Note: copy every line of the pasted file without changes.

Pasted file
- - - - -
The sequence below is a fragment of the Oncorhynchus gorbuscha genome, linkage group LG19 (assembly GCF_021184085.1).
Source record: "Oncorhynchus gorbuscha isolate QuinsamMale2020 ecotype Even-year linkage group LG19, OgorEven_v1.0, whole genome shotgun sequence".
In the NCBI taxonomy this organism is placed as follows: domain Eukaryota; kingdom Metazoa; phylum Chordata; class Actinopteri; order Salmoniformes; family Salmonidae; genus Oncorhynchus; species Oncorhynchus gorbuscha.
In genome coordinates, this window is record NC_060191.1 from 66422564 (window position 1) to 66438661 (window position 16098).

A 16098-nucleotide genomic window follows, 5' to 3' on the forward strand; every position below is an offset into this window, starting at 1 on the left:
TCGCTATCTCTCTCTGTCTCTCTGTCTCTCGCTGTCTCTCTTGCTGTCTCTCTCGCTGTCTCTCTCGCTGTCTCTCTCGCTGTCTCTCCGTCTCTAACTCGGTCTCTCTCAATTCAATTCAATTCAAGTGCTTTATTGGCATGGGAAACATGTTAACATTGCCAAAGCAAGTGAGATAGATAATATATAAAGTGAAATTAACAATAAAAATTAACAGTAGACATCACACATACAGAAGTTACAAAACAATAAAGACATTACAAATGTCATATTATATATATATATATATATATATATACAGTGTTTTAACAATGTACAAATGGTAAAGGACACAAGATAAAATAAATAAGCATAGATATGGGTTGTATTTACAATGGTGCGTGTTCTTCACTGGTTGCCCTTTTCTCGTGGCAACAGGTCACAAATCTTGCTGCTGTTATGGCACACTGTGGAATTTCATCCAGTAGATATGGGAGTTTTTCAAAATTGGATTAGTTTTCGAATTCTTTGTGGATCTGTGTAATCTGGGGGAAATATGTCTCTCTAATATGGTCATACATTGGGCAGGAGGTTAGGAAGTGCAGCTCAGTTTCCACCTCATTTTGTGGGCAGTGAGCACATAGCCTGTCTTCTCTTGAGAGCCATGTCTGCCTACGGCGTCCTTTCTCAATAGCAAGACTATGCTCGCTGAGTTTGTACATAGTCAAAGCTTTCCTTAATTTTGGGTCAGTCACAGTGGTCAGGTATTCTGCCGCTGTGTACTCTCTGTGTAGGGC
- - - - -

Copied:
The sequence below is a fragment of the Oncorhynchus gorbuscha genome, linkage group LG19 (assembly GCF_021184085.1).
Source record: "Oncorhynchus gorbuscha isolate QuinsamMale2020 ecotype Even-year linkage group LG19, OgorEven_v1.0, whole genome shotgun sequence".
In the NCBI taxonomy this organism is placed as follows: domain Eukaryota; kingdom Metazoa; phylum Chordata; class Actinopteri; order Salmoniformes; family Salmonidae; genus Oncorhynchus; species Oncorhynchus gorbuscha.
In genome coordinates, this window is record NC_060191.1 from 66422564 (window position 1) to 66438661 (window position 16098).

A 16098-nucleotide genomic window follows, 5' to 3' on the forward strand; every position below is an offset into this window, starting at 1 on the left:
TCGCTATCTCTCTCTGTCTCTCTGTCTCTCGCTGTCTCTCTTGCTGTCTCTCTCGCTGTCTCTCTCGCTGTCTCTCTCGCTGTCTCTCCGTCTCTAACTCGGTCTCTCTCAATTCAATTCAATTCAAGTGCTTTATTGGCATGGGAAACATGTTAACATTGCCAAAGCAAGTGAGATAGATAATATATAAAGTGAAATTAACAATAAAAATTAACAGTAGACATCACACATACAGAAGTTACAAAACAATAAAGACATTACAAATGTCATATTATATATATATATATATATATATATACAGTGTTTTAACAATGTACAAATGGTAAAGGACACAAGATAAAATAAATAAGCATAGATATGGGTTGTATTTACAATGGTGCGTGTTCTTCACTGGTTGCCCTTTTCTCGTGGCAACAGGTCACAAATCTTGCTGCTGTTATGGCACACTGTGGAATTTCATCCAGTAGATATGGGAGTTTTTCAAAATTGGATTAGTTTTCGAATTCTTTGTGGATCTGTGTAATCTGGGGGAAATATGTCTCTCTAATATGGTCATACATTGGGCAGGAGGTTAGGAAGTGCAGCTCAGTTTCCACCTCATTTTGTGGGCAGTGAGCACATAGCCTGTCTTCTCTTGAGAGCCATGTCTGCCTACGGCGTCCTTTCTCAATAGCAAGACTATGCTCGCTGAGTTTGTACATAGTCAAAGCTTTCCTTAATTTTGGGTCAGTCACAGTGGTCAGGTATTCTGCCGCTGTGTACTCTCTGTGTAGGGC